One Day They Won’t Be Little

It’s 9:30 p.m., I finally snuck out of the room after bargaining and pleading with my two-year-olds to just go to sleep, and I have no idea how I will muster the energy to pick up after my twin tornadoes and prepare for the next day. Right now, neck deep in the trenches of parenthood, I sometimes find myself thinking of the day when I’ll have some peace and quiet, an evening to myself to wind down and relax instead of making a mad dash to the next day, only to repeat it all. Just as soon as those thoughts pop into my mind, I make a conscious effort to push them aside.

Because one day, they won’t need me anymore.

One day, I will eat a meal from start to finish while it is still warm, without having to get up to retrieve a dropped sippy cup or stray silverware.

One day, I will actually show up to appointments on time (or dare I say, early).

One day, I will have a perpetually clean house without any trace of doll brushes or stuffed animals or tiny shoes strewn about.

One day, this time will come and I am absolutely dreading it.

I have only been in the motherhood game for a couple of years, and I am already in disbelief at how the time is flying. I know how cliche it sounds, but it truly feels like it has been weeks, not years, since we brought our daughters home from the hospital – simultaneously in awe of the perfect, beautiful miracles that they were, and entirely terrified that it was our responsibility to keep them alive and raise them to adulthood. They went from relying on us for everything, to being able to do a little more by themselves each day, in what feels like the blink of an eye.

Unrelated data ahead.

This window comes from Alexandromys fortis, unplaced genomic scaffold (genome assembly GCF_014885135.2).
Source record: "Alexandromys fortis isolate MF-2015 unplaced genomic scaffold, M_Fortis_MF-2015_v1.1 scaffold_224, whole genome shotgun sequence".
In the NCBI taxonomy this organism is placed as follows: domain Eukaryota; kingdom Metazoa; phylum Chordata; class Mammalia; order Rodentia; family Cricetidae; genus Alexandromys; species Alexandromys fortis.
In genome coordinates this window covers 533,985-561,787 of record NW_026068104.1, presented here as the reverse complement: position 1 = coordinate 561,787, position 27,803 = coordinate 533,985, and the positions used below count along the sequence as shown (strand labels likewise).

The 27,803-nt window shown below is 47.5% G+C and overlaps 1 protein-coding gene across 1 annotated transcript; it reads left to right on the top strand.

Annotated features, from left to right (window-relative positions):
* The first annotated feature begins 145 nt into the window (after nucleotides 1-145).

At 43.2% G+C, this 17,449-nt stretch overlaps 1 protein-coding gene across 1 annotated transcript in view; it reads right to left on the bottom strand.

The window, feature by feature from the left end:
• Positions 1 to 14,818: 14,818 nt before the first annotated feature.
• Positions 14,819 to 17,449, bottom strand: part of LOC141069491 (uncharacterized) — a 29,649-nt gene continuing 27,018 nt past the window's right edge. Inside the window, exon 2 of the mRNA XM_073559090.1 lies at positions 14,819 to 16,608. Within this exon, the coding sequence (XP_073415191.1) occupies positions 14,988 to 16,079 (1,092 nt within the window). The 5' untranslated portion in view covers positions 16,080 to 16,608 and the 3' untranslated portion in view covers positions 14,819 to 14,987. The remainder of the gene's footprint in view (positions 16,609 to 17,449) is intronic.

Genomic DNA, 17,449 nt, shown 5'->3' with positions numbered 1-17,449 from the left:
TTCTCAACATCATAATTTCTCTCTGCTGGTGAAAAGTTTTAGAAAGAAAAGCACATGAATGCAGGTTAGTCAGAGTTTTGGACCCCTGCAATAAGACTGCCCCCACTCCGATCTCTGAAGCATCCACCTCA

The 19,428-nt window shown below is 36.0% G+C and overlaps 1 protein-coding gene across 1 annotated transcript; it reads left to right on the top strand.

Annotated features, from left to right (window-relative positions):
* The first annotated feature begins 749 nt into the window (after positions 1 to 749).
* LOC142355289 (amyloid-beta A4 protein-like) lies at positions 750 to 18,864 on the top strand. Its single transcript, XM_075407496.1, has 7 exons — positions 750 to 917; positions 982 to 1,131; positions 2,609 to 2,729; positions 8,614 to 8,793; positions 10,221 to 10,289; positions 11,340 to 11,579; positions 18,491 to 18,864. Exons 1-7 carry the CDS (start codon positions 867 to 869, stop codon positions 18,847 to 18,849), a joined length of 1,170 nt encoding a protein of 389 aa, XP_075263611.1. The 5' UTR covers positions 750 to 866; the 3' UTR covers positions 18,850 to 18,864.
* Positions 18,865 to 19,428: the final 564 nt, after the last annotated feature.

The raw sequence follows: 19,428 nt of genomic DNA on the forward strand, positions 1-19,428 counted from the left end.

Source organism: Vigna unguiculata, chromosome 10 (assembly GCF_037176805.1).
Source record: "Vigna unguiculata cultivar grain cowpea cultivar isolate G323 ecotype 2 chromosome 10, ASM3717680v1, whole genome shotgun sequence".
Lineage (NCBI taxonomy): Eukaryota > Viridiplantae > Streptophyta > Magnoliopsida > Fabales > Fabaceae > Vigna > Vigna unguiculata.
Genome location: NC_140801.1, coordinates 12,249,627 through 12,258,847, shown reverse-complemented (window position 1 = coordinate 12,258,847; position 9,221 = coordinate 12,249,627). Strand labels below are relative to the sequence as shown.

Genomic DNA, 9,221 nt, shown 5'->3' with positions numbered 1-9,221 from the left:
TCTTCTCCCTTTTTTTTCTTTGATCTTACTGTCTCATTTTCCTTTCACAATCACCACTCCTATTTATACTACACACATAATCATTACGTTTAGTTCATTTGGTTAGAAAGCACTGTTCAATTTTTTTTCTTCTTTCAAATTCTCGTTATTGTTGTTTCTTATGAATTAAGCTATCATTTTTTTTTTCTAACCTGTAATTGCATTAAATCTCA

I can’t count the number of ‘lasts’ that have already passed by without me even knowing that it would be the last time. I would be lying if I said that I didn’t force one of my daughters to let me rock her to sleep against her will, after realizing that weeks had gone by since she last requested for me to “rock-a-baby” her before bed.

I am not trying to say that I never get upset or frustrated or struggle with my children – ask my husband about the time recently that he came to check on us during bedtime and I was on the floor sobbing harder than both kids combined – but the fear of the future, of them not needing me, truly makes me appreciate even the most brutal of days with them. So for now I am doing my best to savor it all, because as the saying goes, they’ll only be little for a little while. Tonight, when I ready them the same book five times in a row and they both ask “again?” You won’t find me complaining – unless it’s about that darn Barbie: A Mermaid’s Tale story again. Kidding, kind of.

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